Sources of sport enjoyment for African-American college students attending an historically Black college
Date of Award
Doctor of Philosophy (PhD)
Teaching and Leadership
D. Bruce Carter
Sport, African-American, College students, Historically Black
African American Studies | Arts and Humanities | Curriculum and Instruction | Education | Race, Ethnicity and Post-Colonial Studies
Enjoyment is an important part of sport and is considered the main reason that children as well as adults continue to participate in sport, physical, and recreational activities. The factors that make sport enjoyable are less well understood. One way of understanding fun in physical activity is through the concept of Sport Enjoyment, which includes intrinsic, extrinsic, achievement, and social/non-achievement aspects of sport. This study examined the sources of sport enjoyment for African American college students participating in team sports and attending an Historically Black College/University. Additionally, expected continuation in an activity, the relationship between the achievement and non-achievement sources of sport enjoyment, and gender differences in sport enjoyment were also addressed.
To investigate the sources of sport enjoyment, 213 African American college students completed a demographic questionnaire, the Sport Enjoyment Questionnaire (SEQ), a revised version of the Task and Ego Orientation in Sport Questionnaire (TEOSQ), and responded to two additional questions on overall sport enjoyment.
The students experienced enjoyment from a variety of sources. The intrinsic, task achievement, and social/non-achievement aspects of sport were the most enjoyable for these students. Students agreed that extrinsic sources were slightly less enjoyable and disagreed that the ego-achievement aspects of sport were enjoyable. In addition, only the task achievement subscale was enjoyable. Significant gender differences were observed in the ego, extrinsic, and social/non-achievement sources of sport enjoyment. Females reported less enjoyment than males on the extrinsic subscale and the ego achievement subscales. In contrast males experienced significantly less enjoyment than females related to the social/non-achievement subscale. Of the sources of sport enjoyment, the task achievement subscale was the only significant predictor of expected continuation in sport. In an analysis of the relationship between the achievement and non-achievement aspects of sport only those not identifying with the task and ego achievement subscales were examined. In examining the task achievement scale and the non-achievement subscale there was a positive albeit non-significant relationship between the two scales. In assessing the relationship between the ego achievement subscale and the non-achievement subscale a negative albeit nonsignificant relationship.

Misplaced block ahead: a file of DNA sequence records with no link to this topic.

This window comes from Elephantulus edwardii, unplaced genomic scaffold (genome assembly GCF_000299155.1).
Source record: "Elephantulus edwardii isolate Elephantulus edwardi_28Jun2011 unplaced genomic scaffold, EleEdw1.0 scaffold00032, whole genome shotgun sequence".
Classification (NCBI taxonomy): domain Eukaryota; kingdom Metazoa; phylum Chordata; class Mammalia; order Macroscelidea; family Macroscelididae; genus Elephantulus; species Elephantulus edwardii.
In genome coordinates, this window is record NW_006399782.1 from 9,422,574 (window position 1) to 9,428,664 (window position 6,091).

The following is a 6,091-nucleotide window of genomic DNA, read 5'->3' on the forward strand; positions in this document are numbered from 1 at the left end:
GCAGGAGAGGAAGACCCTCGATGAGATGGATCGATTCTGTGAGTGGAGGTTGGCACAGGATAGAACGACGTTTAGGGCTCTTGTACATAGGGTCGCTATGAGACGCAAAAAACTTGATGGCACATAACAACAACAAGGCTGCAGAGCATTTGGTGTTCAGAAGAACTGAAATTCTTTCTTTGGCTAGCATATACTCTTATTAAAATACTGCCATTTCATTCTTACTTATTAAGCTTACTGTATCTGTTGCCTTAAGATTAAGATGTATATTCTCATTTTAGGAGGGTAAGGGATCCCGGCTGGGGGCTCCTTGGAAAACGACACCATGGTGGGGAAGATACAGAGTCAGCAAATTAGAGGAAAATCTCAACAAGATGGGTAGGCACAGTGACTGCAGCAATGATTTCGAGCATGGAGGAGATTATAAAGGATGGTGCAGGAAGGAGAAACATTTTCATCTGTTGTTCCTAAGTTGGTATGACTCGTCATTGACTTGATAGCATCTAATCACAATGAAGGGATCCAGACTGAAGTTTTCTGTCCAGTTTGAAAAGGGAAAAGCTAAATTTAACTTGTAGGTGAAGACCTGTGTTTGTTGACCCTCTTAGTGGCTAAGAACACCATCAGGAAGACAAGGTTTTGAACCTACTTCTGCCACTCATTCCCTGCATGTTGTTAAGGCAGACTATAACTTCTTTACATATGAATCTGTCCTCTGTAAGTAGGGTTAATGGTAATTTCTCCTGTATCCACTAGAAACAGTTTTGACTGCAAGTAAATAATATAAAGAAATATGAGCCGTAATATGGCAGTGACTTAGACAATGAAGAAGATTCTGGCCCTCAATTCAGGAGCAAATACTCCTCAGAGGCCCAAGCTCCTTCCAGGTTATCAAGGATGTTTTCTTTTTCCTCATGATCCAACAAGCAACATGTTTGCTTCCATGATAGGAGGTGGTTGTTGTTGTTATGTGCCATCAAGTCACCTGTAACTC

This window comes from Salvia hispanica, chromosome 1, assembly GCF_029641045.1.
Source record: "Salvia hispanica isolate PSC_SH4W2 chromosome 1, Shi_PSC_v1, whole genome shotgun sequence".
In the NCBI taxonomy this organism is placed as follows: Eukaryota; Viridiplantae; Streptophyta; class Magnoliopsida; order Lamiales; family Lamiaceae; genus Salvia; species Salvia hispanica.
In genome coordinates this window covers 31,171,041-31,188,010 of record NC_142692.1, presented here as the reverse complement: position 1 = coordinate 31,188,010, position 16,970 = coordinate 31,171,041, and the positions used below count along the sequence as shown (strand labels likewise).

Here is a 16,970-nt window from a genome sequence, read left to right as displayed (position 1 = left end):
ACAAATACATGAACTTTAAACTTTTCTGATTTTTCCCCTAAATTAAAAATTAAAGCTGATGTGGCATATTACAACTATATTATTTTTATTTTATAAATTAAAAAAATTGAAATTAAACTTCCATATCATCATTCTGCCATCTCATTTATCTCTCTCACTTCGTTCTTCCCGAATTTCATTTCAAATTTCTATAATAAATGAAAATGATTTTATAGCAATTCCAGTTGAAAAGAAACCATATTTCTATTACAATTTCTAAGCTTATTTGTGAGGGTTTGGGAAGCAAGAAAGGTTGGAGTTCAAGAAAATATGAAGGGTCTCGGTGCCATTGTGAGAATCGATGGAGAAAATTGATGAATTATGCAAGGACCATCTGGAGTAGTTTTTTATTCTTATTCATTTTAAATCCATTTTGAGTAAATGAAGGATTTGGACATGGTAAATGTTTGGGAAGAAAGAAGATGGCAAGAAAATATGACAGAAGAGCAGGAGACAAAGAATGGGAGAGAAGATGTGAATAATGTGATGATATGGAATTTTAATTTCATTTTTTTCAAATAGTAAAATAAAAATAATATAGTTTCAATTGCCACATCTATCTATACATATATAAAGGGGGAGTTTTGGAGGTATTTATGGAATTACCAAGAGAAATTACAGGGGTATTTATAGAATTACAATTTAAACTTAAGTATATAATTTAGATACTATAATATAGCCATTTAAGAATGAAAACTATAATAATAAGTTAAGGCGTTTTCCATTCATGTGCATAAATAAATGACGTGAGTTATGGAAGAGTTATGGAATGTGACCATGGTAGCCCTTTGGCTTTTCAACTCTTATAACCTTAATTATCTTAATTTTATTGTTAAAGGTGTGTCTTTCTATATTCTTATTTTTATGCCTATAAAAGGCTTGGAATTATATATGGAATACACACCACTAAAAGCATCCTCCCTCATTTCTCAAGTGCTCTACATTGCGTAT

Based on this study, I concluded that African-American students in general enjoy and will continue to participate in sports that emphasize the task aspects of the activities. Female students in particular experienced greater enjoyment through the social aspects of sport. In contrast, male students, experienced greater enjoyment through the extrinsic aspects of the sport.
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DeVito, Anna Elizabeth, "Sources of sport enjoyment for African-American college students attending an historically Black college" (2001). Teaching and Leadership - Dissertations. 66.